At Pfiz­er, he cul­ti­vat­ed a $14 bil­lion op­er­a­tion and over­saw a port­fo­lio of drugs span­ning sev­er­al ther­a­peu­tics ar­eas. He al­so worked at the top of Pfiz­er’s on­col­o­gy and spe­cial­ty care busi­ness units and di­rect­ed the in­te­gra­tion of in­dus­try gi­ant Wyeth af­ter the mas­sive $68 bil­lion ac­qui­si­tion.

→ As Sig­ilon CEO Paul Wot­ton leaves the post to han­dle a fam­i­ly health is­sue, the com­pa­ny is putting Roge­rio Vi­val­di — a for­mer se­nior ex­ec at Biover­a­tiv ahead of the Sanofi buy­out ear­li­er this year — in his place at the helm. It will be Vi­val­di’s job now to get the start­up in the clin­ic, look­ing to move the up­start’s stem cell ther­a­py pipeline be­yond its ini­tial for­ays in­to di­a­betes, he­mo­phil­ia and lyso­so­mal stor­age dis­or­ders. An en­docri­nol­o­gist by train­ing, Vi­val­di had been ex­ec­u­tive vice pres­i­dent, chief glob­al ther­a­peu­tic op­er­a­tions of­fi­cer at Biover­a­tiv. Vi­val­di al­so co-found­ed and helmed Min­er­va Ther­a­peu­tics.

→ Af­ter ris­ing up the ranks at British T cell re­cep­tor biotech Im­muno­core, Namir Has­san is mov­ing to Nor­way for his next gig in TCR. As chief sci­en­tif­ic of­fi­cer of Oslo-based Zel­lu­na Im­munother­a­py, Has­san is re­spon­si­ble for both man­ag­ing the ex­ist­ing port­fo­lio and lead­ing ef­forts to ex­pand it, all the while build­ing out the re­search team and fa­cil­i­ties. Im­muno­core, a biotech uni­corn not­ed for scor­ing a stun­ning $320 mil­lion Se­ries A, had seen the de­par­tures of CEO Eliot Forster and CFO Paul Fry in the past few months.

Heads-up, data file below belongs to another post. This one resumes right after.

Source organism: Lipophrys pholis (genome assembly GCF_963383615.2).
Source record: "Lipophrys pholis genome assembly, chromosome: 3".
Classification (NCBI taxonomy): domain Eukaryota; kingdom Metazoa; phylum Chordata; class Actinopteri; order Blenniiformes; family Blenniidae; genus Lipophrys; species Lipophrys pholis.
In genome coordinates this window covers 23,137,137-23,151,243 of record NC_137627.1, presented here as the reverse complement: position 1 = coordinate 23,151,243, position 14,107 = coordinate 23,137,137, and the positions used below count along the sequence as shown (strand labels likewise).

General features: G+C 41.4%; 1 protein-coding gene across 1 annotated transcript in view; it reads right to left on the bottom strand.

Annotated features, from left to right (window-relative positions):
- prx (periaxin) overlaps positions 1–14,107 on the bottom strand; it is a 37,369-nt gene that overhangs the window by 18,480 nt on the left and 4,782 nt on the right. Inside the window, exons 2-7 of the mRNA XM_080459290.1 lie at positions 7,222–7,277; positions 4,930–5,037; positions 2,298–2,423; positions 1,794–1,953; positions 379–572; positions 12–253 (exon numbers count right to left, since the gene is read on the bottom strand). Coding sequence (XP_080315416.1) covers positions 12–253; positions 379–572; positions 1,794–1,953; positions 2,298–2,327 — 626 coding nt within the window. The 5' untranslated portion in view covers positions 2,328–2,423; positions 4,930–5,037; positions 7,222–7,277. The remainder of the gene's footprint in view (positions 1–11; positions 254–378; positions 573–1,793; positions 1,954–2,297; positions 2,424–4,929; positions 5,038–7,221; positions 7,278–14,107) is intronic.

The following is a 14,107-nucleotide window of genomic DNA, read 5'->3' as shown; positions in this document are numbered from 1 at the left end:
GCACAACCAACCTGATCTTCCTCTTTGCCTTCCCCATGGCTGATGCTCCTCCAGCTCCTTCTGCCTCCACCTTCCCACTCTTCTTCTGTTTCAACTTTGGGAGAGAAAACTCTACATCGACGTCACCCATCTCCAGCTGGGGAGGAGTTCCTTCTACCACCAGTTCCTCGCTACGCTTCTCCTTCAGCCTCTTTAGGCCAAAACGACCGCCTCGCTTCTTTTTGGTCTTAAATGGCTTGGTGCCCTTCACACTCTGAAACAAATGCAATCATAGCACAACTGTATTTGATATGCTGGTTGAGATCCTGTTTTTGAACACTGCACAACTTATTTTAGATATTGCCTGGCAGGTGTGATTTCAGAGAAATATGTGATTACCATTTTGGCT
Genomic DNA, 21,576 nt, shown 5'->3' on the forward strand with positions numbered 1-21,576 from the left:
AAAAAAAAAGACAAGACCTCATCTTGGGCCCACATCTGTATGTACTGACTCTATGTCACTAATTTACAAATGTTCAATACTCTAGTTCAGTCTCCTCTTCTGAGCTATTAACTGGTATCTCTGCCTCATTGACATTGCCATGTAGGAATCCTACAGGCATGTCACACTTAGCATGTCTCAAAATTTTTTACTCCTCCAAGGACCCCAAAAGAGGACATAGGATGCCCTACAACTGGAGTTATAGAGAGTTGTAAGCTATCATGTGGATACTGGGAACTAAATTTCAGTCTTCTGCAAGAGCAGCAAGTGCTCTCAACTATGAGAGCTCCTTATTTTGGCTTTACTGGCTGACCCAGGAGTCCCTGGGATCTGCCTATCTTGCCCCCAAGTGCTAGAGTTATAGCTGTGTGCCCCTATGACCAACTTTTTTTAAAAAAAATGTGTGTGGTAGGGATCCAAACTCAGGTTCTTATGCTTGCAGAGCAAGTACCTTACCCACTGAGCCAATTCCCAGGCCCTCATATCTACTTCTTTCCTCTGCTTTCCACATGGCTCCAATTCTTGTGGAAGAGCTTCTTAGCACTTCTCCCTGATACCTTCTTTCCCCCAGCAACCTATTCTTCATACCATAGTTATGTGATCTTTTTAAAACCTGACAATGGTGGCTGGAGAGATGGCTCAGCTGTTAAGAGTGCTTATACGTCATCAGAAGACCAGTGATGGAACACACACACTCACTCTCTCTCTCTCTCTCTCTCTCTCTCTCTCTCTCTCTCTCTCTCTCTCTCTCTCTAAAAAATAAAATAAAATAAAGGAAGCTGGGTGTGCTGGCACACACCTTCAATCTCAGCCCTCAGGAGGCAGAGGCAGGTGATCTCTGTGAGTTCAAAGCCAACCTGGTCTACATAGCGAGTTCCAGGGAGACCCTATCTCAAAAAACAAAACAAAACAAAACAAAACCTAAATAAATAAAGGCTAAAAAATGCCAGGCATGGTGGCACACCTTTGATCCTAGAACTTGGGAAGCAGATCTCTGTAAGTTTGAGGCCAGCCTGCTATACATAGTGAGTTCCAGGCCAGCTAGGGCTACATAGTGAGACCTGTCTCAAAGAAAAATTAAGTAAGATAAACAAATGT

→ Now that Pfenex $PFNX looks set to file an NDA for its For­teo me-too, chief med­ical and sci­en­tif­ic of­fi­cer Hu­bert Chen is turn­ing in his no­tice. The San Diego-based com­pa­ny said that while they are search­ing for a suc­ces­sor, his de­par­ture will not af­fect the tra­jec­to­ry of PF708 as they be­lieve their lead as­set al­ready has the FDA’s bless­ing. Be­sides, he will re­main as an ad­vi­sor, sup­port­ing Pfenex’s reg­u­la­to­ry in­ter­ac­tions. Be­sides PF708, Jazz-part­nered Pfenex is de­vel­op­ing a hodge­podge of “ther­a­peu­tic equiv­a­lents,” biosim­i­lars and vac­cines.

Al­lo­gene Ther­a­peu­tics has en­list­ed an­oth­er es­teemed bio­phar­ma ex­ec in its am­bi­tious plan to bring the first al­lo­gene­ic CAR-T can­cer ther­a­pies to mar­ket. Named chief de­vel­op­ment of­fi­cer, Susie Jun is tasked with ac­cel­er­at­ing clin­i­cal de­vel­op­ment of Al­lo­gene’s pre­clin­i­cal as­sets by lever­ag­ing her ex­pe­ri­ence in trans­la­tion­al re­search. Well versed in hema­tol­ogy and on­col­o­gy, Jun had di­rect­ed clin­i­cal re­search at Am­gen and Gilead be­fore land­ing at her most re­cent role in Ab­b­Vie-Stem­cen­trx.